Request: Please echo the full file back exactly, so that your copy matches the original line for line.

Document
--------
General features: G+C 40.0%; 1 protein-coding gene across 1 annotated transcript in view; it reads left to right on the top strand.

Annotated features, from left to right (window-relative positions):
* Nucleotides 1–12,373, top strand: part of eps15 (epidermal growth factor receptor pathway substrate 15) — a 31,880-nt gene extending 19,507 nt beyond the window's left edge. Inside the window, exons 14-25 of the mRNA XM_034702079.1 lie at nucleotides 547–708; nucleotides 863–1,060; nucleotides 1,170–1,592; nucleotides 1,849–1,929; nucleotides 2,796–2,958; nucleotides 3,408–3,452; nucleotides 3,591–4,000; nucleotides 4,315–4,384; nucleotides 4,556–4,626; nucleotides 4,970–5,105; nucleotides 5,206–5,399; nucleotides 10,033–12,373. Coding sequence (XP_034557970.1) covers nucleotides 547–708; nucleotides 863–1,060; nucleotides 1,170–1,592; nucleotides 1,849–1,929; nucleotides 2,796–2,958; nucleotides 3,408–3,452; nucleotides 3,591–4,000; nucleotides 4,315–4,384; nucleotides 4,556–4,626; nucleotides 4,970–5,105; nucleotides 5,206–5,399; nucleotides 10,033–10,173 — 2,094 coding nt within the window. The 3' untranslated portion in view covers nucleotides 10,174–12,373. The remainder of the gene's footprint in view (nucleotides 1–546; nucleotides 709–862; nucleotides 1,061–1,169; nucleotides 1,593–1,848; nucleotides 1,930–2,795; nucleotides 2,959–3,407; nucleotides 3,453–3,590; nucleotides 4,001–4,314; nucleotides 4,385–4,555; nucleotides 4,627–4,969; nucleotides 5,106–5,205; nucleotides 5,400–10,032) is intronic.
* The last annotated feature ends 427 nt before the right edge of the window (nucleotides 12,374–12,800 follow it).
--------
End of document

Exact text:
General features: G+C 40.0%; 1 protein-coding gene across 1 annotated transcript in view; it reads left to right on the top strand.

Annotated features, from left to right (window-relative positions):
* Nucleotides 1–12,373, top strand: part of eps15 (epidermal growth factor receptor pathway substrate 15) — a 31,880-nt gene extending 19,507 nt beyond the window's left edge. Inside the window, exons 14-25 of the mRNA XM_034702079.1 lie at nucleotides 547–708; nucleotides 863–1,060; nucleotides 1,170–1,592; nucleotides 1,849–1,929; nucleotides 2,796–2,958; nucleotides 3,408–3,452; nucleotides 3,591–4,000; nucleotides 4,315–4,384; nucleotides 4,556–4,626; nucleotides 4,970–5,105; nucleotides 5,206–5,399; nucleotides 10,033–12,373. Coding sequence (XP_034557970.1) covers nucleotides 547–708; nucleotides 863–1,060; nucleotides 1,170–1,592; nucleotides 1,849–1,929; nucleotides 2,796–2,958; nucleotides 3,408–3,452; nucleotides 3,591–4,000; nucleotides 4,315–4,384; nucleotides 4,556–4,626; nucleotides 4,970–5,105; nucleotides 5,206–5,399; nucleotides 10,033–10,173 — 2,094 coding nt within the window. The 3' untranslated portion in view covers nucleotides 10,174–12,373. The remainder of the gene's footprint in view (nucleotides 1–546; nucleotides 709–862; nucleotides 1,061–1,169; nucleotides 1,593–1,848; nucleotides 1,930–2,795; nucleotides 2,959–3,407; nucleotides 3,453–3,590; nucleotides 4,001–4,314; nucleotides 4,385–4,555; nucleotides 4,627–4,969; nucleotides 5,106–5,205; nucleotides 5,400–10,032) is intronic.
* The last annotated feature ends 427 nt before the right edge of the window (nucleotides 12,374–12,800 follow it).